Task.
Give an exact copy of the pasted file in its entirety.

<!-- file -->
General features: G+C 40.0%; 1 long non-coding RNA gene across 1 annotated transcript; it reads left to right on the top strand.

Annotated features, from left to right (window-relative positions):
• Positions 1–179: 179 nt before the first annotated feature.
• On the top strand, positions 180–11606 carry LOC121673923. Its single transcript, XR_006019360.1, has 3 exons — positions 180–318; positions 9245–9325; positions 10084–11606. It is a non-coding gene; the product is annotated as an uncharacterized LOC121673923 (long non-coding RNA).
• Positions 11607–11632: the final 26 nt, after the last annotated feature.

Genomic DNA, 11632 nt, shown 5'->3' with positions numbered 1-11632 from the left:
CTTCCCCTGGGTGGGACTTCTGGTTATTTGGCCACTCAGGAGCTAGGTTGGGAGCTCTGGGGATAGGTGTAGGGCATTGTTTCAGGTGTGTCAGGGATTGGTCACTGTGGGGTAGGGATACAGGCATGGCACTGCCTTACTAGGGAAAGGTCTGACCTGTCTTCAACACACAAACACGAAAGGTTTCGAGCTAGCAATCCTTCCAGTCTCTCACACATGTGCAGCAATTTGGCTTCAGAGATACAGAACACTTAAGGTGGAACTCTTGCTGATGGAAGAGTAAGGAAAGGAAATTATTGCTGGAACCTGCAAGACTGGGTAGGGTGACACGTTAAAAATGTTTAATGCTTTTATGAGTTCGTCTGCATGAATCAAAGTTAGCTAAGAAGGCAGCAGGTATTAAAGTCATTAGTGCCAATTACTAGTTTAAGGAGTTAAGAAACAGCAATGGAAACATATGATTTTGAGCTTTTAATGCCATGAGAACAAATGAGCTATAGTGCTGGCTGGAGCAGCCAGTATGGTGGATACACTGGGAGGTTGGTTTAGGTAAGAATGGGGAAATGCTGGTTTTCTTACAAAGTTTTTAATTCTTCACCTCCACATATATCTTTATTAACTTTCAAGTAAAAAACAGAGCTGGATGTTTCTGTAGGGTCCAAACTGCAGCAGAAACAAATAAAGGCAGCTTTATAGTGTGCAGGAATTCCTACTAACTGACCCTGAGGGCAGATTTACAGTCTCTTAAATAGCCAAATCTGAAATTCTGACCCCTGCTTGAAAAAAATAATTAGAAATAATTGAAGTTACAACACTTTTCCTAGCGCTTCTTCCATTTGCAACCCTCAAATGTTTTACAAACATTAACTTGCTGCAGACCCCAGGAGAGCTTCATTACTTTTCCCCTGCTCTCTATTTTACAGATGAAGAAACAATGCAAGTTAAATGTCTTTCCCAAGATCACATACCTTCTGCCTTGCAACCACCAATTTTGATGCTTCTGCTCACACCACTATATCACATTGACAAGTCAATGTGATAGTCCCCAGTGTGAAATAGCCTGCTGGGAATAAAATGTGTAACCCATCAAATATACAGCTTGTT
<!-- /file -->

General features: G+C 40.0%; 1 long non-coding RNA gene across 1 annotated transcript; it reads left to right on the top strand.

Annotated features, from left to right (window-relative positions):
• Positions 1–179: 179 nt before the first annotated feature.
• On the top strand, positions 180–11606 carry LOC121673923. Its single transcript, XR_006019360.1, has 3 exons — positions 180–318; positions 9245–9325; positions 10084–11606. It is a non-coding gene; the product is annotated as an uncharacterized LOC121673923 (long non-coding RNA).
• Positions 11607–11632: the final 26 nt, after the last annotated feature.

Genomic DNA, 11632 nt, shown 5'->3' with positions numbered 1-11632 from the left:
CTTCCCCTGGGTGGGACTTCTGGTTATTTGGCCACTCAGGAGCTAGGTTGGGAGCTCTGGGGATAGGTGTAGGGCATTGTTTCAGGTGTGTCAGGGATTGGTCACTGTGGGGTAGGGATACAGGCATGGCACTGCCTTACTAGGGAAAGGTCTGACCTGTCTTCAACACACAAACACGAAAGGTTTCGAGCTAGCAATCCTTCCAGTCTCTCACACATGTGCAGCAATTTGGCTTCAGAGATACAGAACACTTAAGGTGGAACTCTTGCTGATGGAAGAGTAAGGAAAGGAAATTATTGCTGGAACCTGCAAGACTGGGTAGGGTGACACGTTAAAAATGTTTAATGCTTTTATGAGTTCGTCTGCATGAATCAAAGTTAGCTAAGAAGGCAGCAGGTATTAAAGTCATTAGTGCCAATTACTAGTTTAAGGAGTTAAGAAACAGCAATGGAAACATATGATTTTGAGCTTTTAATGCCATGAGAACAAATGAGCTATAGTGCTGGCTGGAGCAGCCAGTATGGTGGATACACTGGGAGGTTGGTTTAGGTAAGAATGGGGAAATGCTGGTTTTCTTACAAAGTTTTTAATTCTTCACCTCCACATATATCTTTATTAACTTTCAAGTAAAAAACAGAGCTGGATGTTTCTGTAGGGTCCAAACTGCAGCAGAAACAAATAAAGGCAGCTTTATAGTGTGCAGGAATTCCTACTAACTGACCCTGAGGGCAGATTTACAGTCTCTTAAATAGCCAAATCTGAAATTCTGACCCCTGCTTGAAAAAAATAATTAGAAATAATTGAAGTTACAACACTTTTCCTAGCGCTTCTTCCATTTGCAACCCTCAAATGTTTTACAAACATTAACTTGCTGCAGACCCCAGGAGAGCTTCATTACTTTTCCCCTGCTCTCTATTTTACAGATGAAGAAACAATGCAAGTTAAATGTCTTTCCCAAGATCACATACCTTCTGCCTTGCAACCACCAATTTTGATGCTTCTGCTCACACCACTATATCACATTGACAAGTCAATGTGATAGTCCCCAGTGTGAAATAGCCTGCTGGGAATAAAATGTGTAACCCATCAAATATACAGCTTGTT